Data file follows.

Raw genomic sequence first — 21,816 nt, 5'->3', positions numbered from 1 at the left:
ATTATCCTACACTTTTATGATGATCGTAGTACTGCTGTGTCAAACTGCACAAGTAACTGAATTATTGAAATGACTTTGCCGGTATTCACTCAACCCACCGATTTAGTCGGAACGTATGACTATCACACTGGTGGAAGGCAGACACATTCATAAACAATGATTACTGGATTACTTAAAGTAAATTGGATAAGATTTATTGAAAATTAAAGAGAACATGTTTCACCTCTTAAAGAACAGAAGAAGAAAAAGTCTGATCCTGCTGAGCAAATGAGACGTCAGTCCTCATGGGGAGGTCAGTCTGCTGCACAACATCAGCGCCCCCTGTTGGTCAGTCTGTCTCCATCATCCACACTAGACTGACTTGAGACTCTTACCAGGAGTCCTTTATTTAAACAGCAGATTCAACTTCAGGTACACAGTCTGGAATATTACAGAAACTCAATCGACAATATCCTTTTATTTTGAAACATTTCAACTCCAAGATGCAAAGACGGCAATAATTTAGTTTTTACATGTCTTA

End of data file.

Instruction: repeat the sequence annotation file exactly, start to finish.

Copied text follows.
Raw genomic sequence first — 21,816 nt, 5'->3', positions numbered from 1 at the left:
ATTATCCTACACTTTTATGATGATCGTAGTACTGCTGTGTCAAACTGCACAAGTAACTGAATTATTGAAATGACTTTGCCGGTATTCACTCAACCCACCGATTTAGTCGGAACGTATGACTATCACACTGGTGGAAGGCAGACACATTCATAAACAATGATTACTGGATTACTTAAAGTAAATTGGATAAGATTTATTGAAAATTAAAGAGAACATGTTTCACCTCTTAAAGAACAGAAGAAGAAAAAGTCTGATCCTGCTGAGCAAATGAGACGTCAGTCCTCATGGGGAGGTCAGTCTGCTGCACAACATCAGCGCCCCCTGTTGGTCAGTCTGTCTCCATCATCCACACTAGACTGACTTGAGACTCTTACCAGGAGTCCTTTATTTAAACAGCAGATTCAACTTCAGGTACACAGTCTGGAATATTACAGAAACTCAATCGACAATATCCTTTTATTTTGAAACATTTCAACTCCAAGATGCAAAGACGGCAATAATTTAGTTTTTACATGTCTTA